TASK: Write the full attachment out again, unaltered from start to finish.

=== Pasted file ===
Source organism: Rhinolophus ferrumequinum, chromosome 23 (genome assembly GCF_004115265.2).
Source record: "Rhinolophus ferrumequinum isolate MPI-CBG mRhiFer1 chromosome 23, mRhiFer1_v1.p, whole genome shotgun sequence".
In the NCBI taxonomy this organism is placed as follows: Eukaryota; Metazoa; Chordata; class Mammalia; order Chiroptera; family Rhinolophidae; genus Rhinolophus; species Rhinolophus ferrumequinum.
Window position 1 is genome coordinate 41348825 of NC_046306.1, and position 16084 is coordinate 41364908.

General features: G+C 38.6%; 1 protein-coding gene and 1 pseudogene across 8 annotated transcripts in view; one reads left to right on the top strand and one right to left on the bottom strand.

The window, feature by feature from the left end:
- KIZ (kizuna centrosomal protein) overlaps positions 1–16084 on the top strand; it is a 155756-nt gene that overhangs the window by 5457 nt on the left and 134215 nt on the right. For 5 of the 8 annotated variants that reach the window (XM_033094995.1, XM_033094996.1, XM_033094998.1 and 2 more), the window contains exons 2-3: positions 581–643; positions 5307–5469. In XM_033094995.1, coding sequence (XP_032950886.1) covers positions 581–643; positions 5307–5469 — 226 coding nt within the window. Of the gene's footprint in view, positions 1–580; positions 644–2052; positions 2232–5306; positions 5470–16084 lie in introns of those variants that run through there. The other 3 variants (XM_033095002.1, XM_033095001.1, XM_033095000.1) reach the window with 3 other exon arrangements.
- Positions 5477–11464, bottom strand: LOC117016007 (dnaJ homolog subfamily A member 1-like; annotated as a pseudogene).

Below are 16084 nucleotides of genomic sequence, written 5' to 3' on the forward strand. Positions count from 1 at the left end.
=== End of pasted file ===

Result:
Source organism: Rhinolophus ferrumequinum, chromosome 23 (genome assembly GCF_004115265.2).
Source record: "Rhinolophus ferrumequinum isolate MPI-CBG mRhiFer1 chromosome 23, mRhiFer1_v1.p, whole genome shotgun sequence".
In the NCBI taxonomy this organism is placed as follows: Eukaryota; Metazoa; Chordata; class Mammalia; order Chiroptera; family Rhinolophidae; genus Rhinolophus; species Rhinolophus ferrumequinum.
Window position 1 is genome coordinate 41348825 of NC_046306.1, and position 16084 is coordinate 41364908.

General features: G+C 38.6%; 1 protein-coding gene and 1 pseudogene across 8 annotated transcripts in view; one reads left to right on the top strand and one right to left on the bottom strand.

The window, feature by feature from the left end:
- KIZ (kizuna centrosomal protein) overlaps positions 1–16084 on the top strand; it is a 155756-nt gene that overhangs the window by 5457 nt on the left and 134215 nt on the right. For 5 of the 8 annotated variants that reach the window (XM_033094995.1, XM_033094996.1, XM_033094998.1 and 2 more), the window contains exons 2-3: positions 581–643; positions 5307–5469. In XM_033094995.1, coding sequence (XP_032950886.1) covers positions 581–643; positions 5307–5469 — 226 coding nt within the window. Of the gene's footprint in view, positions 1–580; positions 644–2052; positions 2232–5306; positions 5470–16084 lie in introns of those variants that run through there. The other 3 variants (XM_033095002.1, XM_033095001.1, XM_033095000.1) reach the window with 3 other exon arrangements.
- Positions 5477–11464, bottom strand: LOC117016007 (dnaJ homolog subfamily A member 1-like; annotated as a pseudogene).

Below are 16084 nucleotides of genomic sequence, written 5' to 3' on the forward strand. Positions count from 1 at the left end.